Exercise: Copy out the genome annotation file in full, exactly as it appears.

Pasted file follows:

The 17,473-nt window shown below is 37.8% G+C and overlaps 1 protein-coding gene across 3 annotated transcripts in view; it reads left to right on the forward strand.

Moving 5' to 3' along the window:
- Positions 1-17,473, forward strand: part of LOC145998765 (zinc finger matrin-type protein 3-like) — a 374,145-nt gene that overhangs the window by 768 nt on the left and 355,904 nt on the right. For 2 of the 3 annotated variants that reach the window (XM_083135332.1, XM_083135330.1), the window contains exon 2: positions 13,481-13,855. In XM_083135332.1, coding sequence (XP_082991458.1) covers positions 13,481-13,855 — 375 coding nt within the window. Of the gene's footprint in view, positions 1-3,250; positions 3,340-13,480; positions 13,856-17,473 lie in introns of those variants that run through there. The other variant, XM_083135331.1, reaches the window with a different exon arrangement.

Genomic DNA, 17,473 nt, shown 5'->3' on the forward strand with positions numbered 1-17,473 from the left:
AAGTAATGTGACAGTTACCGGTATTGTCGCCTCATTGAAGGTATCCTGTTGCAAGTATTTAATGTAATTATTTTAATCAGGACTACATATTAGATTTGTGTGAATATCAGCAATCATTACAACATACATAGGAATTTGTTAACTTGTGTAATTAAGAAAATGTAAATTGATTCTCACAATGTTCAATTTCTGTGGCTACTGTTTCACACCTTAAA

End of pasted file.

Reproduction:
The 17,473-nt window shown below is 37.8% G+C and overlaps 1 protein-coding gene across 3 annotated transcripts in view; it reads left to right on the forward strand.

Moving 5' to 3' along the window:
- Positions 1-17,473, forward strand: part of LOC145998765 (zinc finger matrin-type protein 3-like) — a 374,145-nt gene that overhangs the window by 768 nt on the left and 355,904 nt on the right. For 2 of the 3 annotated variants that reach the window (XM_083135332.1, XM_083135330.1), the window contains exon 2: positions 13,481-13,855. In XM_083135332.1, coding sequence (XP_082991458.1) covers positions 13,481-13,855 — 375 coding nt within the window. Of the gene's footprint in view, positions 1-3,250; positions 3,340-13,480; positions 13,856-17,473 lie in introns of those variants that run through there. The other variant, XM_083135331.1, reaches the window with a different exon arrangement.

Genomic DNA, 17,473 nt, shown 5'->3' on the forward strand with positions numbered 1-17,473 from the left:
AAGTAATGTGACAGTTACCGGTATTGTCGCCTCATTGAAGGTATCCTGTTGCAAGTATTTAATGTAATTATTTTAATCAGGACTACATATTAGATTTGTGTGAATATCAGCAATCATTACAACATACATAGGAATTTGTTAACTTGTGTAATTAAGAAAATGTAAATTGATTCTCACAATGTTCAATTTCTGTGGCTACTGTTTCACACCTTAAA